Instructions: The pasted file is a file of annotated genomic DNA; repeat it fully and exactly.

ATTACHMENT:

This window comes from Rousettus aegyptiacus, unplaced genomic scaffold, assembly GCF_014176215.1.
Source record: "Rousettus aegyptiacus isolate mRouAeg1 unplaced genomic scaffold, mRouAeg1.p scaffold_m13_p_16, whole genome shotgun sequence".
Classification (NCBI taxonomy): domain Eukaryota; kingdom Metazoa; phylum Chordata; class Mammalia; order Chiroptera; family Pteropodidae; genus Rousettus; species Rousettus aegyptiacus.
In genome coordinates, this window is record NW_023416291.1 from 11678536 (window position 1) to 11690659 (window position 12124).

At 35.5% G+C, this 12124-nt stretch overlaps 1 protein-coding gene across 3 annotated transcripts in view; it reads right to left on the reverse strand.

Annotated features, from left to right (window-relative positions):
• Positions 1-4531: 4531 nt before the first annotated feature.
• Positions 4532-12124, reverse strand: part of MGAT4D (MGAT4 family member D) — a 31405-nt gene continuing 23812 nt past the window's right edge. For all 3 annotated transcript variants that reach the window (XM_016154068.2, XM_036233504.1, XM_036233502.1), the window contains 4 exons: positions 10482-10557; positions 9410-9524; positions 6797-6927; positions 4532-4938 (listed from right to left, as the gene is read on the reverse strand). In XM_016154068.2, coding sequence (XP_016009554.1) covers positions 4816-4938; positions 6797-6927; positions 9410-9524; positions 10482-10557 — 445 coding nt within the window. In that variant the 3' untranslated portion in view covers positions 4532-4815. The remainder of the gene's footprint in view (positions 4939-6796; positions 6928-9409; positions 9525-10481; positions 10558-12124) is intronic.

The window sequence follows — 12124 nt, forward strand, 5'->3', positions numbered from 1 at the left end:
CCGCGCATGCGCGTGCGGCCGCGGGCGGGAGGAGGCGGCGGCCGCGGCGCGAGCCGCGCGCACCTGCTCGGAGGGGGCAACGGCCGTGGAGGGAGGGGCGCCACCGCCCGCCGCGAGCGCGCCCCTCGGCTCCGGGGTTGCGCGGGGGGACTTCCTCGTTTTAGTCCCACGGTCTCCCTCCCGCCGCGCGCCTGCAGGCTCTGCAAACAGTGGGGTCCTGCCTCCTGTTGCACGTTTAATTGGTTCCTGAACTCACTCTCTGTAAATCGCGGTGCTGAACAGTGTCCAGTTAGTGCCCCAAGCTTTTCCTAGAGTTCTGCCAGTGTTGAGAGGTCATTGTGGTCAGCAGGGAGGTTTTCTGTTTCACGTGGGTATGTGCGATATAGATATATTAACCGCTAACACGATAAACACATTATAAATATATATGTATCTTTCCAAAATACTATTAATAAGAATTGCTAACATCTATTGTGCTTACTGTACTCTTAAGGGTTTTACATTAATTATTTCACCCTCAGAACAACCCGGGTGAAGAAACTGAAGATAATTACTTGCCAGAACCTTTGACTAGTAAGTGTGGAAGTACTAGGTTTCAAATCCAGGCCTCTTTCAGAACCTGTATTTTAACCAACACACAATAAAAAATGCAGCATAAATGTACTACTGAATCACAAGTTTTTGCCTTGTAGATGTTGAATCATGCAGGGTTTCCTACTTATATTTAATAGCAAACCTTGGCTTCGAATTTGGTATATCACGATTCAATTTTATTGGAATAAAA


This window comes from Rousettus aegyptiacus, unplaced genomic scaffold, assembly GCF_014176215.1.
Source record: "Rousettus aegyptiacus isolate mRouAeg1 unplaced genomic scaffold, mRouAeg1.p scaffold_m13_p_16, whole genome shotgun sequence".
Classification (NCBI taxonomy): domain Eukaryota; kingdom Metazoa; phylum Chordata; class Mammalia; order Chiroptera; family Pteropodidae; genus Rousettus; species Rousettus aegyptiacus.
In genome coordinates, this window is record NW_023416291.1 from 11678536 (window position 1) to 11690659 (window position 12124).

At 35.5% G+C, this 12124-nt stretch overlaps 1 protein-coding gene across 3 annotated transcripts in view; it reads right to left on the reverse strand.

Annotated features, from left to right (window-relative positions):
• Positions 1-4531: 4531 nt before the first annotated feature.
• Positions 4532-12124, reverse strand: part of MGAT4D (MGAT4 family member D) — a 31405-nt gene continuing 23812 nt past the window's right edge. For all 3 annotated transcript variants that reach the window (XM_016154068.2, XM_036233504.1, XM_036233502.1), the window contains 4 exons: positions 10482-10557; positions 9410-9524; positions 6797-6927; positions 4532-4938 (listed from right to left, as the gene is read on the reverse strand). In XM_016154068.2, coding sequence (XP_016009554.1) covers positions 4816-4938; positions 6797-6927; positions 9410-9524; positions 10482-10557 — 445 coding nt within the window. In that variant the 3' untranslated portion in view covers positions 4532-4815. The remainder of the gene's footprint in view (positions 4939-6796; positions 6928-9409; positions 9525-10481; positions 10558-12124) is intronic.

The window sequence follows — 12124 nt, forward strand, 5'->3', positions numbered from 1 at the left end:
CCGCGCATGCGCGTGCGGCCGCGGGCGGGAGGAGGCGGCGGCCGCGGCGCGAGCCGCGCGCACCTGCTCGGAGGGGGCAACGGCCGTGGAGGGAGGGGCGCCACCGCCCGCCGCGAGCGCGCCCCTCGGCTCCGGGGTTGCGCGGGGGGACTTCCTCGTTTTAGTCCCACGGTCTCCCTCCCGCCGCGCGCCTGCAGGCTCTGCAAACAGTGGGGTCCTGCCTCCTGTTGCACGTTTAATTGGTTCCTGAACTCACTCTCTGTAAATCGCGGTGCTGAACAGTGTCCAGTTAGTGCCCCAAGCTTTTCCTAGAGTTCTGCCAGTGTTGAGAGGTCATTGTGGTCAGCAGGGAGGTTTTCTGTTTCACGTGGGTATGTGCGATATAGATATATTAACCGCTAACACGATAAACACATTATAAATATATATGTATCTTTCCAAAATACTATTAATAAGAATTGCTAACATCTATTGTGCTTACTGTACTCTTAAGGGTTTTACATTAATTATTTCACCCTCAGAACAACCCGGGTGAAGAAACTGAAGATAATTACTTGCCAGAACCTTTGACTAGTAAGTGTGGAAGTACTAGGTTTCAAATCCAGGCCTCTTTCAGAACCTGTATTTTAACCAACACACAATAAAAAATGCAGCATAAATGTACTACTGAATCACAAGTTTTTGCCTTGTAGATGTTGAATCATGCAGGGTTTCCTACTTATATTTAATAGCAAACCTTGGCTTCGAATTTGGTATATCACGATTCAATTTTATTGGAATAAAA